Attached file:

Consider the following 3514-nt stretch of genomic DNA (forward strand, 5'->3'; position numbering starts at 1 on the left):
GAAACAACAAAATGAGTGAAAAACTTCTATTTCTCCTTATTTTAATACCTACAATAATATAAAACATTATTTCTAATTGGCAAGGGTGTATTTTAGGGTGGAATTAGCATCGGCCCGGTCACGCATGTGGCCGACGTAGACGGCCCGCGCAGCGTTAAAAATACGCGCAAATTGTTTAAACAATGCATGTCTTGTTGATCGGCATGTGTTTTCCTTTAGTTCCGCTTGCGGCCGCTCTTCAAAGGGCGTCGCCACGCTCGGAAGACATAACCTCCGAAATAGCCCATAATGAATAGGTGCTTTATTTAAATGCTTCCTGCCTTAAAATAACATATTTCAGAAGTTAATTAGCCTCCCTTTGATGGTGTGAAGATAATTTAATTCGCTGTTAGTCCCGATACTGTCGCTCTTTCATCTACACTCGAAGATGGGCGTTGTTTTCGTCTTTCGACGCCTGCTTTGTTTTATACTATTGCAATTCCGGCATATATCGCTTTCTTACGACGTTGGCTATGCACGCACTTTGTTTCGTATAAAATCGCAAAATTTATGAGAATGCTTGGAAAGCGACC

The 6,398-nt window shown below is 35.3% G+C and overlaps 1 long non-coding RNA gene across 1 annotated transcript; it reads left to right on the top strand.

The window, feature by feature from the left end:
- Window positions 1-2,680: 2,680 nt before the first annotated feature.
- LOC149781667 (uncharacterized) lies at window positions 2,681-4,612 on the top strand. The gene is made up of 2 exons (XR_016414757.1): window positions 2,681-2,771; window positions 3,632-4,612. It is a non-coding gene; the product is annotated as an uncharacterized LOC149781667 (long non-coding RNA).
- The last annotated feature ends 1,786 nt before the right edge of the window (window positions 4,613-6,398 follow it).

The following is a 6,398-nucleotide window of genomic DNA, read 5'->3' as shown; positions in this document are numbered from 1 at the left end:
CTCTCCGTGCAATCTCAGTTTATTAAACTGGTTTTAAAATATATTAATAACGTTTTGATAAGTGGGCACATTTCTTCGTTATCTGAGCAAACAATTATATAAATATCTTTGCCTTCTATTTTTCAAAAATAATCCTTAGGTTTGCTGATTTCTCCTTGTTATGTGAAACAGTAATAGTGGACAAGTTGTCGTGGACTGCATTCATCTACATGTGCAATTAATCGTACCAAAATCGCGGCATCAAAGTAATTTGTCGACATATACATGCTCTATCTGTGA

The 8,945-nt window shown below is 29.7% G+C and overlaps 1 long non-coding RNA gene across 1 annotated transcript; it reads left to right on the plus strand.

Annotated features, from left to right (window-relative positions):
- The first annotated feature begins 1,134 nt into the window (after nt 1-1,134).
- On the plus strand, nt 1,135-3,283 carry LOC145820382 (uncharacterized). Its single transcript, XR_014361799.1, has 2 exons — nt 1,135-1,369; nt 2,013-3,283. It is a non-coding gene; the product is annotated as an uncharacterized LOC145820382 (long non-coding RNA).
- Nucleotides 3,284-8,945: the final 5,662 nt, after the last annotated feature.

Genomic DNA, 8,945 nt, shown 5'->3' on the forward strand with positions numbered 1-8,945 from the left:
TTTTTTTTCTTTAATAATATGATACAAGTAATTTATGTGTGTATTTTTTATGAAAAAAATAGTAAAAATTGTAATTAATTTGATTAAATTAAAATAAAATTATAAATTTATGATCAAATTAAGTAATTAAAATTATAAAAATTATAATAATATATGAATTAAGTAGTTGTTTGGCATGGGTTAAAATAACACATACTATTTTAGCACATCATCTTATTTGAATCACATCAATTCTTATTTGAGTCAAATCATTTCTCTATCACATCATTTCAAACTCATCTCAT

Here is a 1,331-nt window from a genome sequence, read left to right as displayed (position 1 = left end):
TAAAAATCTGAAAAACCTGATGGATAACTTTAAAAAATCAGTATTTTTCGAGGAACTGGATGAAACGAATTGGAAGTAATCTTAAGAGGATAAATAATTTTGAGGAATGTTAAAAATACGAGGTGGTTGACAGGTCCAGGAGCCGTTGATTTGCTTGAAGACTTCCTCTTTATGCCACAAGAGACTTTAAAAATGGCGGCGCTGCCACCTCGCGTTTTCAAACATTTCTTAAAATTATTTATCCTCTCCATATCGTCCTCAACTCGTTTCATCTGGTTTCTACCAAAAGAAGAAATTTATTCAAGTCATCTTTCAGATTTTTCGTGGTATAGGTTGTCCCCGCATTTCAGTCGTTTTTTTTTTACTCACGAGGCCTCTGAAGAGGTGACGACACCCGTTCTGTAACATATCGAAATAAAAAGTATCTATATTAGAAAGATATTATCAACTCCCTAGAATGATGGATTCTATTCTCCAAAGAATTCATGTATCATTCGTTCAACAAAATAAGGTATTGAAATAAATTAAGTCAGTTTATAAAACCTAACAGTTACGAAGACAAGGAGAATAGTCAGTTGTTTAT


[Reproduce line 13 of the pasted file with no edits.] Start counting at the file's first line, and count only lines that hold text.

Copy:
- On the plus strand, nt 1,135-3,283 carry LOC145820382 (uncharacterized). Its single transcript, XR_014361799.1, has 2 exons — nt 1,135-1,369; nt 2,013-3,283. It is a non-coding gene; the product is annotated as an uncharacterized LOC145820382 (long non-coding RNA).